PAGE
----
FRANKFORT, Ky. (KT) – The gubernatorial primary is Tuesday and here is a guide on how the major Democratic candidates stand on some important issues.
The responses are based on information gained from a variety of sources, including responses to a questionnaire, public statements, the candidate’s website and past news reports.
The major candidates are defined as those who have raised at least $100,000 for their campaign, based on figures reported to the Kentucky Registry of Election Finance.
The major Democratic slates in alphabetical order include Rocky Adkins/Stephanie Horne, Andy Beshear/Jacqueline Coleman and Adam Edelen/Gill Holland.
Republican stands on the same issues will appear on Saturday afternoon.
Adkins: Has described himself as pro-life during debates. In 2019 he voted for three of the four bills enacted that would restrict abortion. The only one he opposed was one that would ban abortions due to the unborn child’s sex, race, color, national origin or disability.
Beshear: I support the Supreme Court’s decision in Roe v Wade. Women should be able to make their own reproductive healthcare decisions without interference from the government. I’ve repeatedly stood up to the legislature when they’ve tried to unconstitutionally undermine women’s rights and I’ll continue to stand with Kentucky’s women as governor.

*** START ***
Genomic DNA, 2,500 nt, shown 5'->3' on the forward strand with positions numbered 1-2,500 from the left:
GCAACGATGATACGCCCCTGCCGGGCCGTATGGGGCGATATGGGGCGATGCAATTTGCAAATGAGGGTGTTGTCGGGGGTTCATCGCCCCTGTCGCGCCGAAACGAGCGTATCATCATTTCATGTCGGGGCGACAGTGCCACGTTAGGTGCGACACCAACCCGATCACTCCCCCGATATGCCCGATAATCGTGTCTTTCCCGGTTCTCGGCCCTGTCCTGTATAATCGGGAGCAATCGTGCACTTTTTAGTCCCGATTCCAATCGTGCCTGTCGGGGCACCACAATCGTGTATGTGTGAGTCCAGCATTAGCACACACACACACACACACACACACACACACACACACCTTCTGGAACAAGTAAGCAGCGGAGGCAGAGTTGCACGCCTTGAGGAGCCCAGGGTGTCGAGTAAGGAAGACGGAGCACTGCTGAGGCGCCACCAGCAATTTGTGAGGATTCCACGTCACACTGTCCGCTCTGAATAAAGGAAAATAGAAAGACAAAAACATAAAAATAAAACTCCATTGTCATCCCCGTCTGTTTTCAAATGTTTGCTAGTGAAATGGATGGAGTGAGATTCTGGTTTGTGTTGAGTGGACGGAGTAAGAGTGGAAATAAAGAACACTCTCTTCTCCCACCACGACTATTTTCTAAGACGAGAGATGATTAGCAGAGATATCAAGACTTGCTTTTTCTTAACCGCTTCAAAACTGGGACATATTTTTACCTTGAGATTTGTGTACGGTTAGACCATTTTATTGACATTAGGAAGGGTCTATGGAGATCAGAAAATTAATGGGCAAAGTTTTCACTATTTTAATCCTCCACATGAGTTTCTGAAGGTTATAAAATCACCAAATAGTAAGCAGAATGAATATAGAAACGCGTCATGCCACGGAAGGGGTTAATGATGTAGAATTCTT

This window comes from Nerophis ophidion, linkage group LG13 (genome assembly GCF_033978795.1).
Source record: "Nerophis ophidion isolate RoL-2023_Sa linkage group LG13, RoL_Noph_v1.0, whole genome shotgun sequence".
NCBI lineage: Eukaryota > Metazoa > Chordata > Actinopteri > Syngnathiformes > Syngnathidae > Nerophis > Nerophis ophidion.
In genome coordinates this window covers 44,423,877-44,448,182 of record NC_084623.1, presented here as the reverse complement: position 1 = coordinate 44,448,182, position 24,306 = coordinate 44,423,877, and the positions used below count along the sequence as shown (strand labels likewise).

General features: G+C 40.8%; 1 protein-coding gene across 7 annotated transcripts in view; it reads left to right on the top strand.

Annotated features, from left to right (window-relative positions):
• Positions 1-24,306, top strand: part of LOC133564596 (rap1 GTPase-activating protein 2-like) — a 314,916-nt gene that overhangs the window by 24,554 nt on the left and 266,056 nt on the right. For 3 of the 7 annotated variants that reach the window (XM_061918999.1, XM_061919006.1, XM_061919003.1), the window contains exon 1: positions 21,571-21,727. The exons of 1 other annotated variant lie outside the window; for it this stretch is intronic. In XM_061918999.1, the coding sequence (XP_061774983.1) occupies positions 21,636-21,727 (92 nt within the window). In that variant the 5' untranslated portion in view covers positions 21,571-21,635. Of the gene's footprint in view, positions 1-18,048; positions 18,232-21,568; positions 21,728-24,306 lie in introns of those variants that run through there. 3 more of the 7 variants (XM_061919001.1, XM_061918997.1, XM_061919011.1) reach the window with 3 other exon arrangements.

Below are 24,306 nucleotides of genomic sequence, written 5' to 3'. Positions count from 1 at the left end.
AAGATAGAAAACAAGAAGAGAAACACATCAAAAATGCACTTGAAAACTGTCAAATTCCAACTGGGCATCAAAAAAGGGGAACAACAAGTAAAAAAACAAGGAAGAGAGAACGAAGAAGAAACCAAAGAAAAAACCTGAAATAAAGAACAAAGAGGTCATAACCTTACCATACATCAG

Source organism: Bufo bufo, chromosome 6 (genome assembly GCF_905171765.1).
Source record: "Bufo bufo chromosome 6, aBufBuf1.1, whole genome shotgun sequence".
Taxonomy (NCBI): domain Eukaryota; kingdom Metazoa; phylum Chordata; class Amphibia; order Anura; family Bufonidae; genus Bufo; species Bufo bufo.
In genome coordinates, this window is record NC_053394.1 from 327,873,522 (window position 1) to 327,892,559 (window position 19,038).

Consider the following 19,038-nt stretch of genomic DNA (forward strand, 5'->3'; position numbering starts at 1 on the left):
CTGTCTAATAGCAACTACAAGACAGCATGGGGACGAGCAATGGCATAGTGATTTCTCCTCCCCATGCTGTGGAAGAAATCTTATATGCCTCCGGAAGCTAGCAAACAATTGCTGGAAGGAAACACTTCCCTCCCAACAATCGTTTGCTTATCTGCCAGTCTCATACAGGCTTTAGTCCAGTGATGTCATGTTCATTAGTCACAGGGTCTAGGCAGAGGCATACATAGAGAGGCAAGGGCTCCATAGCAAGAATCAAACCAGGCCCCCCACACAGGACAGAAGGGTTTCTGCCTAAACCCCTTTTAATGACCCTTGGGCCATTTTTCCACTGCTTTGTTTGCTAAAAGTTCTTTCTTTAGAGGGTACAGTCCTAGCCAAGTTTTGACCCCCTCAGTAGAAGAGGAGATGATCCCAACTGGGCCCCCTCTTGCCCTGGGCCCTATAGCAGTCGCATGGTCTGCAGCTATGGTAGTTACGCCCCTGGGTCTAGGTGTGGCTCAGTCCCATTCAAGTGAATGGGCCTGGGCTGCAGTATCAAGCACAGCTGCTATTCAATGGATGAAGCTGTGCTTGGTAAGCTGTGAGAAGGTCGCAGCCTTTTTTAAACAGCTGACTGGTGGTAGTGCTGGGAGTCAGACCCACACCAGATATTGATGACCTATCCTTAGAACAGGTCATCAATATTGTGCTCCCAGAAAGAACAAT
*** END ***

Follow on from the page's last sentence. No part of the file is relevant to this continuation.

Edelen: Both Edelen and Holland believe Kentucky’s government should respect women enough to stay out of doctor’s office. Kentucky women will never be fully equal members of society if they aren’t allowed to make their own health care decisions.
Adkins: Has voted in favor of every bill before the General Assembly in the last two years dealing with adoption and foster care reform.
Beshear: Although he called for a review of the state’s foster care system while running for attorney general, his stance on further reforms to the foster care system is unclear.
Edelen: Kentucky leads the nation in the percentage of children not living with either parent. We need to provide extended families, especially grandparents, the resources they need to keep children with their siblings and families intact. Up to 80 percent of children in foster care struggle with mental health issues and we must ensure that they have access to the care they need.